Josef Albers was a pioneering abstractionist, color theorist, and one of the most influential art teachers and writers of the 20th Century.
Born in Germany in 1888, Albers began his career as an art teacher, before studying lithography. In 1917 he received his first public commission to design a stained-glass window for a church in Essen. Three years later, he enrolled in the influential and pioneering Bauhaus in Weimar, a radical art school that focused on interdisciplinary education, regarding art, architecture, and design as one. Asked to teach design, Albers, who in 1925 was appointed a ‘master,’ worked alongside artists including Wassily Kandinsky, Paul Klee, and Oskar Schlemmer. When in 1933 the Bauhaus was forced to close due to Nazi pressure, Albers emigrated to America with his wife, the textile designer and print maker, Anni Albers. Philip Johnson arranged for him to work at another newly opened art school, Black Mountain College in North Carolina. Here, Albers once again oversaw the artistic education of many artists who would become the leading figures of their age: Robert Rauschenberg and Cy Twombly, among others.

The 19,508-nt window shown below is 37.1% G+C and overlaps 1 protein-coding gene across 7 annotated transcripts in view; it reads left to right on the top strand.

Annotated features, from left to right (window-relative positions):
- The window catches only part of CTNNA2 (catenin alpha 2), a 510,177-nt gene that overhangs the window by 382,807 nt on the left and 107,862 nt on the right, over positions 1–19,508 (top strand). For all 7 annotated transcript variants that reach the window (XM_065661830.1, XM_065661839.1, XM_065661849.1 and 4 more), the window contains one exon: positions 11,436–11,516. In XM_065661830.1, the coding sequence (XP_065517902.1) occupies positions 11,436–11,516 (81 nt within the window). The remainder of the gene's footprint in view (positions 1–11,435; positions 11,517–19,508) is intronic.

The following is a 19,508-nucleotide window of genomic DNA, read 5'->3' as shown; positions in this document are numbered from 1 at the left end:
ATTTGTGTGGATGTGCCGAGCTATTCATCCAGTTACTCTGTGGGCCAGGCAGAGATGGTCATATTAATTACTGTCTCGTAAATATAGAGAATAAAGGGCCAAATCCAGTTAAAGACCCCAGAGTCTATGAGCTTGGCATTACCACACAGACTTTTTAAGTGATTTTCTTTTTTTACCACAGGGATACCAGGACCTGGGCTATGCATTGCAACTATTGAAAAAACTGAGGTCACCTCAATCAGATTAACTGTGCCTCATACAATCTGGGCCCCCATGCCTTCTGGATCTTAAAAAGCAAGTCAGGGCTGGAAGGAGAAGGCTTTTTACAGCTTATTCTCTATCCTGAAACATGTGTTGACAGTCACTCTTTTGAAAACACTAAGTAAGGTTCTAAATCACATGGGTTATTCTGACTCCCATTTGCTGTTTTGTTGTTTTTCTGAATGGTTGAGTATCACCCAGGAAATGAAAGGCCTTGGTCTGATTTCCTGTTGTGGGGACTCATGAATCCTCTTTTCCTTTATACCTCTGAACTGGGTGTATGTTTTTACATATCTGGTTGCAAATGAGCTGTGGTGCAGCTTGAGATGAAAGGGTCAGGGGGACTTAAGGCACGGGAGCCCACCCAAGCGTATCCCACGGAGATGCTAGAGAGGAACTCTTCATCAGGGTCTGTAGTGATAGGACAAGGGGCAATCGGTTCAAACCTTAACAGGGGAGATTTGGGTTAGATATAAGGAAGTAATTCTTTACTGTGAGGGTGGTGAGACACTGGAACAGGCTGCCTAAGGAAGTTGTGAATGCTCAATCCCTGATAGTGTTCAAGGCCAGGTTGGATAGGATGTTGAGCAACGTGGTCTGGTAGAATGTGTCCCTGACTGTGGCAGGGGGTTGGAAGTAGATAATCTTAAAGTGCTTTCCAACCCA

Albers is best known for his Homages to the Square – a series of abstract paintings for which he developed precise arrangements of nested squares of solid colors. Disciplined, restrained, and abstract, these works, first begun in 1950, allowed Albers to explore chromatic combinations. His work represented a transition between the European Constructivists and the Bauhaus movement, and the new, post-war American art.
Albers’ 1963 book, ‘Interaction of Color’ provided the most comprehensive analysis of the function and perception of color to date and profoundly influenced art education and artistic practice, especially Color Field painting and Minimalism in the 20th Century.
Albers was given his first solo show in Manhattan at J. B. Neumann’s New Art Circle in 1936. He also participated in Documenta I (1955) and Documenta IV (1968) in Kassel. Since then, his work has been exhibited across the world. In 1971 he was the first living artist to be given a solo show at the Metropolitan Museum of Art, New York. Today, his iconic work can be found in nearly all of the leading public collections across America, Europe, and the rest of the world.
Josef Albers died in New Haven, Connecticut on March 25, 1976.